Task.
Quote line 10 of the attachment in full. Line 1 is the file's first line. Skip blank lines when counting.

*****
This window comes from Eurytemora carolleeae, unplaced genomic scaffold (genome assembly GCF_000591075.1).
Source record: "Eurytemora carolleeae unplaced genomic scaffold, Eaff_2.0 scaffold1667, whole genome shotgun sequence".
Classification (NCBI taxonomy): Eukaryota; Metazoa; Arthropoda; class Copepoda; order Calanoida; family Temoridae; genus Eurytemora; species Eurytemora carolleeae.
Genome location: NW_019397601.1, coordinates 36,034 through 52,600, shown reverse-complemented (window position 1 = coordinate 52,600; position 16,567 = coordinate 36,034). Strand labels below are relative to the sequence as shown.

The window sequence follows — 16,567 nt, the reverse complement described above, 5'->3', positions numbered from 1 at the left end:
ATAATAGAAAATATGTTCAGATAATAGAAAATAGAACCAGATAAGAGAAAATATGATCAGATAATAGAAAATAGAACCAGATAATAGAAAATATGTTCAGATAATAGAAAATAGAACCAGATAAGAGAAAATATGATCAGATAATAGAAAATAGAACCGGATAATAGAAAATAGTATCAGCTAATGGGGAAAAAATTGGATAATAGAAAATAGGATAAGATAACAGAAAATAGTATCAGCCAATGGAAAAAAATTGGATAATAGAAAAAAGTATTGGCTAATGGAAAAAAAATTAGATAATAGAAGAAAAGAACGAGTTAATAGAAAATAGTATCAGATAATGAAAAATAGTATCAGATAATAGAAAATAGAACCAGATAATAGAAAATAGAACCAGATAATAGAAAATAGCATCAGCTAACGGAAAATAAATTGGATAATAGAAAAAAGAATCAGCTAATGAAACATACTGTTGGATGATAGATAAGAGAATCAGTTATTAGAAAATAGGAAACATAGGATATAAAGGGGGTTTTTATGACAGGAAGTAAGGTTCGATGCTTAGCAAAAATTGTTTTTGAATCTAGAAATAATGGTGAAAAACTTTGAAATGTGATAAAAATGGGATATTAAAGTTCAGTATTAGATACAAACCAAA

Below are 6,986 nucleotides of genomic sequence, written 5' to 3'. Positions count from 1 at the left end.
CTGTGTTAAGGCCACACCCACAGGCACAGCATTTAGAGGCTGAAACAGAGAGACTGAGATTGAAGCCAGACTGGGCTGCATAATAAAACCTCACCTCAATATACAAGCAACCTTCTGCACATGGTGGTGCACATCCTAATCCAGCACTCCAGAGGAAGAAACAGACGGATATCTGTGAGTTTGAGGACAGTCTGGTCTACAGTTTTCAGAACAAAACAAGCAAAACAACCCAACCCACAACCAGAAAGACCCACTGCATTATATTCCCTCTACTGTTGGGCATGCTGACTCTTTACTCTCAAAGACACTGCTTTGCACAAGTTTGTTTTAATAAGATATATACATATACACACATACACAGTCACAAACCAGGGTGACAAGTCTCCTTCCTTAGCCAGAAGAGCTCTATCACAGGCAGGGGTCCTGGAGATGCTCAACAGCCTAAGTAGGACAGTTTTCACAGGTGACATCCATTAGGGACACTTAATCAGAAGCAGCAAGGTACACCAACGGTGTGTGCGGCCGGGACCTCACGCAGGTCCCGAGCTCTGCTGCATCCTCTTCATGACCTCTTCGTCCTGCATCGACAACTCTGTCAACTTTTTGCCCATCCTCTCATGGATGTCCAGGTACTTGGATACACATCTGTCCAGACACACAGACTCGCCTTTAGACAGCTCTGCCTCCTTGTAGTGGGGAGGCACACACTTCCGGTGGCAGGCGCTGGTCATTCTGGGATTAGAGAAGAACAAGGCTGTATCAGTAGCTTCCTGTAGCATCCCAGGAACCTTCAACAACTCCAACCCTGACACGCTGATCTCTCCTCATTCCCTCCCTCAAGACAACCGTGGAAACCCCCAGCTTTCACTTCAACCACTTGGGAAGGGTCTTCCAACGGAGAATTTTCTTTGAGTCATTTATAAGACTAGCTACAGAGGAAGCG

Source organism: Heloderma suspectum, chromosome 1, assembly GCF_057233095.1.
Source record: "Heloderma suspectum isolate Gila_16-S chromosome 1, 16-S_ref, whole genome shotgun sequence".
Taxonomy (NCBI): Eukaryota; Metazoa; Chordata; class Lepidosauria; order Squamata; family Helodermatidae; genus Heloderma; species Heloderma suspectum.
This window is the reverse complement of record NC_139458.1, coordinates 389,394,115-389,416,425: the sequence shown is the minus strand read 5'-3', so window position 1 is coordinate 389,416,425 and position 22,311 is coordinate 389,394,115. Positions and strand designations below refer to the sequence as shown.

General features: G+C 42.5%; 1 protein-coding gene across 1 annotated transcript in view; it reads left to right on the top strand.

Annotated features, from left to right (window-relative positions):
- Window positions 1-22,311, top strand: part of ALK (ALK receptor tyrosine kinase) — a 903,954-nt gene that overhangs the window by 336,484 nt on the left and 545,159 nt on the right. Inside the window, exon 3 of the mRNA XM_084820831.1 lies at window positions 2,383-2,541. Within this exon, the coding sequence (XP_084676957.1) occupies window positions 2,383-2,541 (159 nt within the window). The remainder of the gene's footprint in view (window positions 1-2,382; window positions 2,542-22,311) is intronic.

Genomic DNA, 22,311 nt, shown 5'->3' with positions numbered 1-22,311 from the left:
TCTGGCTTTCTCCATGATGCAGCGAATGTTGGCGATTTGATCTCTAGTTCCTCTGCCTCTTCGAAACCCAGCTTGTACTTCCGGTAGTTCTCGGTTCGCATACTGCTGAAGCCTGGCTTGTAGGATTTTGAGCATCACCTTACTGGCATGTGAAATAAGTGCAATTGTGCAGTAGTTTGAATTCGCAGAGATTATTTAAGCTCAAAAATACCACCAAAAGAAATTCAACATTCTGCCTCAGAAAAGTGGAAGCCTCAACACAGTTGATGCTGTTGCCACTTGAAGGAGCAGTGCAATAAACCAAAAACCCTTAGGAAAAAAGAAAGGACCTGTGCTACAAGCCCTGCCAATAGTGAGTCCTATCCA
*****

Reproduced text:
Source record: "Heloderma suspectum isolate Gila_16-S chromosome 1, 16-S_ref, whole genome shotgun sequence".